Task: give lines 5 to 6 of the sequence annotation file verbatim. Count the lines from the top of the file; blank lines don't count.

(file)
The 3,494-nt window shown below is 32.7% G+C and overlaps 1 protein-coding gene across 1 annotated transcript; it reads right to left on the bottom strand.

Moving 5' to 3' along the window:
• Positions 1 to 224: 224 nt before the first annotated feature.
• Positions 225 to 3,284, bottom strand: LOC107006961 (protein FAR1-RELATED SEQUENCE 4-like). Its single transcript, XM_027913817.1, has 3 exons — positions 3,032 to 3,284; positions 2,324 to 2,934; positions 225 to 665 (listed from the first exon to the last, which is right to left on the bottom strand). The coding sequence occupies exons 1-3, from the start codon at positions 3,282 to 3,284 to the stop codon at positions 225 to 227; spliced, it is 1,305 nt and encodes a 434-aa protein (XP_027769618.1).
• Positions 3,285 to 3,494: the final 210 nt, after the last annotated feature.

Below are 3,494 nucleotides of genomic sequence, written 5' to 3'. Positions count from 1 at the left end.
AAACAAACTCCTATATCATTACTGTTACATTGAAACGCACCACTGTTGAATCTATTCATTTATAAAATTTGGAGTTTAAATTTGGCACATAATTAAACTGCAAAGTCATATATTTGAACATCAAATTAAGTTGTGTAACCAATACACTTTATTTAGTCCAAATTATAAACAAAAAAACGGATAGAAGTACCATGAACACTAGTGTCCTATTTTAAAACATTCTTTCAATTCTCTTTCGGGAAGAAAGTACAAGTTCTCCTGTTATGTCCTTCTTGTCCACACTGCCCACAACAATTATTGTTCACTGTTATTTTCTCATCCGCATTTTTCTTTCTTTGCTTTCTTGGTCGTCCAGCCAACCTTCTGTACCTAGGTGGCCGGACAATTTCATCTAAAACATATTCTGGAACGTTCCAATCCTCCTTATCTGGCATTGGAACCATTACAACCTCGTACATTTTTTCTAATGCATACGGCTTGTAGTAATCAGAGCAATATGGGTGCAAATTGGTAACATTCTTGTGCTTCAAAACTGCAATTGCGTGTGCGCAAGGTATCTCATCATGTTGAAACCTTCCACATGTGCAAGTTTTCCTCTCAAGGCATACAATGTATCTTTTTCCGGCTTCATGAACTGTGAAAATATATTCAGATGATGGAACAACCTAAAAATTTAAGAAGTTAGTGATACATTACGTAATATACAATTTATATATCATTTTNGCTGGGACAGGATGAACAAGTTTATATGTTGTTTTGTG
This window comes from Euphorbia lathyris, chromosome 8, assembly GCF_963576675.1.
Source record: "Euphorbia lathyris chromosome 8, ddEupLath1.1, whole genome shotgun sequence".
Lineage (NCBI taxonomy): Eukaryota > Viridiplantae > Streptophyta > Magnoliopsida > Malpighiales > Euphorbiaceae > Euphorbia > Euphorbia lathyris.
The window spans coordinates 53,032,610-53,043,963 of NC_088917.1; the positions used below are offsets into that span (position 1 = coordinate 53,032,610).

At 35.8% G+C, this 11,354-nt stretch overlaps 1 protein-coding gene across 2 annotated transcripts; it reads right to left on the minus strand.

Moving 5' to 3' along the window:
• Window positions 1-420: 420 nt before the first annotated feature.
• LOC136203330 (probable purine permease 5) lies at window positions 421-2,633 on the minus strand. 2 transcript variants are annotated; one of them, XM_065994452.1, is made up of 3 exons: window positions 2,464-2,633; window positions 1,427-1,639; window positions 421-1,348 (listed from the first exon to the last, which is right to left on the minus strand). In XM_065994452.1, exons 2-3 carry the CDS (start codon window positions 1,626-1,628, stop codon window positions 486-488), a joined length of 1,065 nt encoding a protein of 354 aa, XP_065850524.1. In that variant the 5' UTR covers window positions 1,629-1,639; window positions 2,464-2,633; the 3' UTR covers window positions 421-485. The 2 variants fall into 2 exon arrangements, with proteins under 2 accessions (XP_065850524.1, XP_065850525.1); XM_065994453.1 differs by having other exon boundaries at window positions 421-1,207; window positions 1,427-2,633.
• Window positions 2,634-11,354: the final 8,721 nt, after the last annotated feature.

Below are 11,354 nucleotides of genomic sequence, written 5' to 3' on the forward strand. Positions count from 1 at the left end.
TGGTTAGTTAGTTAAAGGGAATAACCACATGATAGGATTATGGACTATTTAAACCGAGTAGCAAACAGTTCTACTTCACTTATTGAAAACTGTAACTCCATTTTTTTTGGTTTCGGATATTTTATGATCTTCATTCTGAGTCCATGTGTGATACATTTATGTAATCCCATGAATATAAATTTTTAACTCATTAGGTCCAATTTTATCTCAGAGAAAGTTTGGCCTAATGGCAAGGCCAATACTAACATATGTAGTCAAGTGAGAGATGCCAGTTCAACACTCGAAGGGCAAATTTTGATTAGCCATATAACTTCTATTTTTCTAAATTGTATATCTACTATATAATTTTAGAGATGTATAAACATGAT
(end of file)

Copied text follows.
• Positions 3,285 to 3,494: the final 210 nt, after the last annotated feature.

Below are 3,494 nucleotides of genomic sequence, written 5' to 3'. Positions count from 1 at the left end.